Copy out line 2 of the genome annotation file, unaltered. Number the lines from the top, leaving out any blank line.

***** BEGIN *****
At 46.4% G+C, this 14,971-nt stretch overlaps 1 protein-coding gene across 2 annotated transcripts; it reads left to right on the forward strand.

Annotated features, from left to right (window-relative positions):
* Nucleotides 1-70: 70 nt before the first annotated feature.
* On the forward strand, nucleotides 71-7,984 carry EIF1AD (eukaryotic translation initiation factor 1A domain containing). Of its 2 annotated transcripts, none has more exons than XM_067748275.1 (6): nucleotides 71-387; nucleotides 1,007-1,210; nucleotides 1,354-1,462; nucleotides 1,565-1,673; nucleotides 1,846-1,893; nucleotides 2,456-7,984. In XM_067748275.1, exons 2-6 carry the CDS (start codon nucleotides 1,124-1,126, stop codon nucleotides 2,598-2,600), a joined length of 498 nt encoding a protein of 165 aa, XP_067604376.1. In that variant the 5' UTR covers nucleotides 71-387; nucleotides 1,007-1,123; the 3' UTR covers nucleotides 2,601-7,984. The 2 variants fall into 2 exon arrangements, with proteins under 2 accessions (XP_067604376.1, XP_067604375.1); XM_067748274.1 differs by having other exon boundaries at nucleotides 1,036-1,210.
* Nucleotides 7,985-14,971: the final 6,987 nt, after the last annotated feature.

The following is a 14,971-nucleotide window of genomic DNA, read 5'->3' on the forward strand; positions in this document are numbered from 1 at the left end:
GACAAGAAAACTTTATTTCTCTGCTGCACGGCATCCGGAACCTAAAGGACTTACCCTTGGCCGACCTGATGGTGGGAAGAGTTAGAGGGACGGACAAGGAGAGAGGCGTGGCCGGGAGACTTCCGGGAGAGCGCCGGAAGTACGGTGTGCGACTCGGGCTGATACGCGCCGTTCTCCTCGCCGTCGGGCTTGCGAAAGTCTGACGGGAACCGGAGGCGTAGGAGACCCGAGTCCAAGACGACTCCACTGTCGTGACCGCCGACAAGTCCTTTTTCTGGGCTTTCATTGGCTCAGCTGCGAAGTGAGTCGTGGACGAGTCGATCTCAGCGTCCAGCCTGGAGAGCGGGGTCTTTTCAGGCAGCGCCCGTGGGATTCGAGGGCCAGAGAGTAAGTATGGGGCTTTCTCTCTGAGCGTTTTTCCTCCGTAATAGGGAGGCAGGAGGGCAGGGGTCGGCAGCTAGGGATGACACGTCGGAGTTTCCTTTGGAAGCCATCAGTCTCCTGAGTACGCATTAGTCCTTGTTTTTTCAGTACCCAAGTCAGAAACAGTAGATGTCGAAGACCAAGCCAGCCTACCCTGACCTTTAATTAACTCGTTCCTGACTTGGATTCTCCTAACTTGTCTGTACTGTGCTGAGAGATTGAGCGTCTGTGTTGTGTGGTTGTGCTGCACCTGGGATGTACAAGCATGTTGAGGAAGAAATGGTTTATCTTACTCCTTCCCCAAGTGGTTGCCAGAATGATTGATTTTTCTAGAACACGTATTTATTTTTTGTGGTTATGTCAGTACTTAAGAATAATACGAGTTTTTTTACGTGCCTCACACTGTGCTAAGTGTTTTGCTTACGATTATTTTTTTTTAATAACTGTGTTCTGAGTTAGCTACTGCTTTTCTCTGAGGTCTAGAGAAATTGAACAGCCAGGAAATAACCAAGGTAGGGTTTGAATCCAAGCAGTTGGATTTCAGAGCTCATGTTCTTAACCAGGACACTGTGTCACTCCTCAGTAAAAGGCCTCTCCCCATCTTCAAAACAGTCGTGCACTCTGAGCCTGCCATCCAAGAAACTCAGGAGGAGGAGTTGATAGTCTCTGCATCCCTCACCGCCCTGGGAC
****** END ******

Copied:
Annotated features, from left to right (window-relative positions):